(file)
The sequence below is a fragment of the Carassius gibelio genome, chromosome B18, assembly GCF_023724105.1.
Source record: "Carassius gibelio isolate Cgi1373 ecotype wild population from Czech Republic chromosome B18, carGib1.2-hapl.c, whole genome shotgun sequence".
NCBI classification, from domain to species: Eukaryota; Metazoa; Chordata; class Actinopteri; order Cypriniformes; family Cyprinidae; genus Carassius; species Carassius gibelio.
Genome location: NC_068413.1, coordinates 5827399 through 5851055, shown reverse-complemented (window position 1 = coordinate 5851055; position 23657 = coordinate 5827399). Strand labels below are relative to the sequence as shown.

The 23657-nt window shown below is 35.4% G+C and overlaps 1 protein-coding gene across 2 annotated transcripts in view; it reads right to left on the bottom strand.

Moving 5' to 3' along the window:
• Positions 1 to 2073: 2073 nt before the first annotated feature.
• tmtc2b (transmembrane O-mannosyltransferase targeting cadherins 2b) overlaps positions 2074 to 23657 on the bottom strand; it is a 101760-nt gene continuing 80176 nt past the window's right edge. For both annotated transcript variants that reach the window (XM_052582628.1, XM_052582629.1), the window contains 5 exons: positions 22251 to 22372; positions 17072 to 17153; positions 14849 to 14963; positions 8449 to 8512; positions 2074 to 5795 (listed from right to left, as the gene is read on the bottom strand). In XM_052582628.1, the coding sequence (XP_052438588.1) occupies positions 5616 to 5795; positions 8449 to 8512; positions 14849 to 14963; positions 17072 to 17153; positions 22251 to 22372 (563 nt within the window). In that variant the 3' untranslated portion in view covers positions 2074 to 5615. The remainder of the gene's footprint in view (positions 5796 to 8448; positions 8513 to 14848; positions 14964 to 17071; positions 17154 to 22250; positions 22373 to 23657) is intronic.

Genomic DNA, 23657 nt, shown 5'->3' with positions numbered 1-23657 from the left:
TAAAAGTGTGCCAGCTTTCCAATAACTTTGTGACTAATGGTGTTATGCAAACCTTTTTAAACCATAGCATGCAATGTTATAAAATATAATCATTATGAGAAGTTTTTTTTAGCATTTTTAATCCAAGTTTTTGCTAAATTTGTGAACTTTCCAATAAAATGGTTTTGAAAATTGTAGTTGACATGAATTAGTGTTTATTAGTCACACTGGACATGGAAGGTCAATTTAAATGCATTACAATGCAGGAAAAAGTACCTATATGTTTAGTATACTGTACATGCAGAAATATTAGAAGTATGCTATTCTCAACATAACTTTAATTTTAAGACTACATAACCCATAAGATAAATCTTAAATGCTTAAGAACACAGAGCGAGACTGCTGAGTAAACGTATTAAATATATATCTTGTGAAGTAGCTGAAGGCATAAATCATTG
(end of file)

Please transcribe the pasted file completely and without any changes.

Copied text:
The sequence below is a fragment of the Carassius gibelio genome, chromosome B18, assembly GCF_023724105.1.
Source record: "Carassius gibelio isolate Cgi1373 ecotype wild population from Czech Republic chromosome B18, carGib1.2-hapl.c, whole genome shotgun sequence".
NCBI classification, from domain to species: Eukaryota; Metazoa; Chordata; class Actinopteri; order Cypriniformes; family Cyprinidae; genus Carassius; species Carassius gibelio.
Genome location: NC_068413.1, coordinates 5827399 through 5851055, shown reverse-complemented (window position 1 = coordinate 5851055; position 23657 = coordinate 5827399). Strand labels below are relative to the sequence as shown.

The 23657-nt window shown below is 35.4% G+C and overlaps 1 protein-coding gene across 2 annotated transcripts in view; it reads right to left on the bottom strand.

Moving 5' to 3' along the window:
• Positions 1 to 2073: 2073 nt before the first annotated feature.
• tmtc2b (transmembrane O-mannosyltransferase targeting cadherins 2b) overlaps positions 2074 to 23657 on the bottom strand; it is a 101760-nt gene continuing 80176 nt past the window's right edge. For both annotated transcript variants that reach the window (XM_052582628.1, XM_052582629.1), the window contains 5 exons: positions 22251 to 22372; positions 17072 to 17153; positions 14849 to 14963; positions 8449 to 8512; positions 2074 to 5795 (listed from right to left, as the gene is read on the bottom strand). In XM_052582628.1, the coding sequence (XP_052438588.1) occupies positions 5616 to 5795; positions 8449 to 8512; positions 14849 to 14963; positions 17072 to 17153; positions 22251 to 22372 (563 nt within the window). In that variant the 3' untranslated portion in view covers positions 2074 to 5615. The remainder of the gene's footprint in view (positions 5796 to 8448; positions 8513 to 14848; positions 14964 to 17071; positions 17154 to 22250; positions 22373 to 23657) is intronic.

Genomic DNA, 23657 nt, shown 5'->3' with positions numbered 1-23657 from the left:
TAAAAGTGTGCCAGCTTTCCAATAACTTTGTGACTAATGGTGTTATGCAAACCTTTTTAAACCATAGCATGCAATGTTATAAAATATAATCATTATGAGAAGTTTTTTTTAGCATTTTTAATCCAAGTTTTTGCTAAATTTGTGAACTTTCCAATAAAATGGTTTTGAAAATTGTAGTTGACATGAATTAGTGTTTATTAGTCACACTGGACATGGAAGGTCAATTTAAATGCATTACAATGCAGGAAAAAGTACCTATATGTTTAGTATACTGTACATGCAGAAATATTAGAAGTATGCTATTCTCAACATAACTTTAATTTTAAGACTACATAACCCATAAGATAAATCTTAAATGCTTAAGAACACAGAGCGAGACTGCTGAGTAAACGTATTAAATATATATCTTGTGAAGTAGCTGAAGGCATAAATCATTG